Hillary Clinton's foundation reportedly broke a deal with the White House by taking a foreign donation

AP080226055152AP/Carolyn Kaster, fileThen-Sens. Barack Obama and Hillary Clinton during a 2008 debate.

A donation from the Algerian government could become an issue for Hillary Clinton’s widely expected 2016 presidential campaign.

On Wednesday evening, the Washington Post reported the Clinton Foundation received $US500,000 from Algeria in 2010, an apparent violation of an agreement Clinton made with aides to President Barack Obama before she was nominated to be secretary of state in late 2008. The deal was designed to address concerns foreign governments could attempt to influence the State Department by giving money to the foundation, which is now headed by Clinton, her husband, former President Bill Clinton, and their daughter, Chelsea.

Clinton’s finances, including her speaking fees and donations to the foundation, have already emerged as a potential campaign issue. Her Republican rivals clearly see this latest story as potential ammunition against her. An aide for one of the likely 2016 GOP candidates emailed Business Insider shortly after the Post story was published and described the Algerian donation as indicative of a pattern of unethical behaviour from Clinton and her family.

“How much sleazier does it get than taking money from foreign governments when you are the lead envoy to those governments?” the aide asked, adding, “Only the Clintons …”

The Post story said the 2008 agreement was signed by the Clinton Foundation’s chief executive and Valerie Jarrett, who helped head Obama’s presidential transition team. Clinton pointed to the deal when concerns about the foundation’s finances were raised at her confirmation hearings in early 2009. The agreement reportedly stipulated the foundation would only take donations from foreign governments that had not previously given it money while Clinton led the State Department.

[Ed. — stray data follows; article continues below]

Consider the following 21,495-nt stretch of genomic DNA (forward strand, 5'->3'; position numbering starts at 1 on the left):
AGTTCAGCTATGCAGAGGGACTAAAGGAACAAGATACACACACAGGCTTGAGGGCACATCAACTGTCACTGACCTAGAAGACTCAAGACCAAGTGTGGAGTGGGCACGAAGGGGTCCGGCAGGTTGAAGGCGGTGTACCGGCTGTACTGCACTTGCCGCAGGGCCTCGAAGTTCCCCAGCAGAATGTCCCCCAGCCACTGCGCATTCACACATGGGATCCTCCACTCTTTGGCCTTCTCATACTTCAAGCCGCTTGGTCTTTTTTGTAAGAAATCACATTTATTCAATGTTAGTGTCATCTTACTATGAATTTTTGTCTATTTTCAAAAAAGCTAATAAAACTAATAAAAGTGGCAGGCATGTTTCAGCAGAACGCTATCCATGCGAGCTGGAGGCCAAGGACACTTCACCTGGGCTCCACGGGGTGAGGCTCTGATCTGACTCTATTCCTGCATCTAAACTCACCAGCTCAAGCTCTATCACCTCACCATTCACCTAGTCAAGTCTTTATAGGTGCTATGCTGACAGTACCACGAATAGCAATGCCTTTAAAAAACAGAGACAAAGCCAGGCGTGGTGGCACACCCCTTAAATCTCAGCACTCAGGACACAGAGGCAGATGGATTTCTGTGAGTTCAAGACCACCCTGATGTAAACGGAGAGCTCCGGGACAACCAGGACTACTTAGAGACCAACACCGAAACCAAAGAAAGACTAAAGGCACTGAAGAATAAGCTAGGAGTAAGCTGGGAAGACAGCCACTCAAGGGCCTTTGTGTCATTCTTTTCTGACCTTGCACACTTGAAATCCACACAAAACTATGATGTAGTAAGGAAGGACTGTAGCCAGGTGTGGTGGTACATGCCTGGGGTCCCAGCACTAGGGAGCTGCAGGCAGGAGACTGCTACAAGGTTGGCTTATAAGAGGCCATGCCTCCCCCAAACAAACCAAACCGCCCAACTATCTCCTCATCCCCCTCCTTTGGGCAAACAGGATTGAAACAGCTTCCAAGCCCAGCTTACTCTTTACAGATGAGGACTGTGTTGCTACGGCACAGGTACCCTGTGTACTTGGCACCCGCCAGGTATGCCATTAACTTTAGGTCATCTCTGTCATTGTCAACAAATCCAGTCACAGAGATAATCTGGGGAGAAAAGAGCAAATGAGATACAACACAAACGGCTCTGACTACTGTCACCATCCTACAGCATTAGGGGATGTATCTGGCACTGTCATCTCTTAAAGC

According to the Post, Algeria did not donate to the Clinton Foundation prior to the 2010 gift and foundation officials admitted they should have obtained approval from the State Department’s ethics office before taking it. The foundation told the paper the money was intended to help fund relief efforts following the earthquake in Haiti that year.

While foundation officials said the donation went directly to earthquake aid, the Post noted it “coincided with a spike” in Algeria’s efforts to lobby the State Department. During Clinton’s time at the State Department, the agency was interested in Algeria due to reported human rights issues. The Post pointed out Clinton discussed the country in her 2014 memoir “Hard Choices” where she wrote that Algeria had a “poor human rights record,” but was an ally in US efforts to fight terrorism.

Along with the $US500,000 from Algeria, the Post article said the Clinton Foundation took “millions of dollars from seven foreign governments” during her time as secretary of state. The other foreign donations reportedly did not violate the agreement with the Obama administration as they came from countries that gave to the foundation before Clinton headed the State Department. However, the Post also revealed “some of the donations came from countries with complicated diplomatic, military and financial relationships with the U.S. government, including Kuwait, Qatar and Oman.”

Overall, the Post article said the Clinton Foundation has “raised nearly $US2 billion” since it was launched in 2001 and “foreign sources” represent approximately one third of the donors that have given it more than $US1 million. On February 18, the Wall Street Journal reported the foundation resumed taking money from foreign donors after Clinton left the State Department in 2013.

Foreign governments and individuals are barred from giving money directly to presidential candidates. This has caused some observers to suggest Clinton’s family’s relationship with the organisation is inappropriate as she embarks on a probable White House bid.

Spokespeople for Clinton, the foundation, the State Department, and the White House did not immediately respond to a request for comment on this story from Business Insider.

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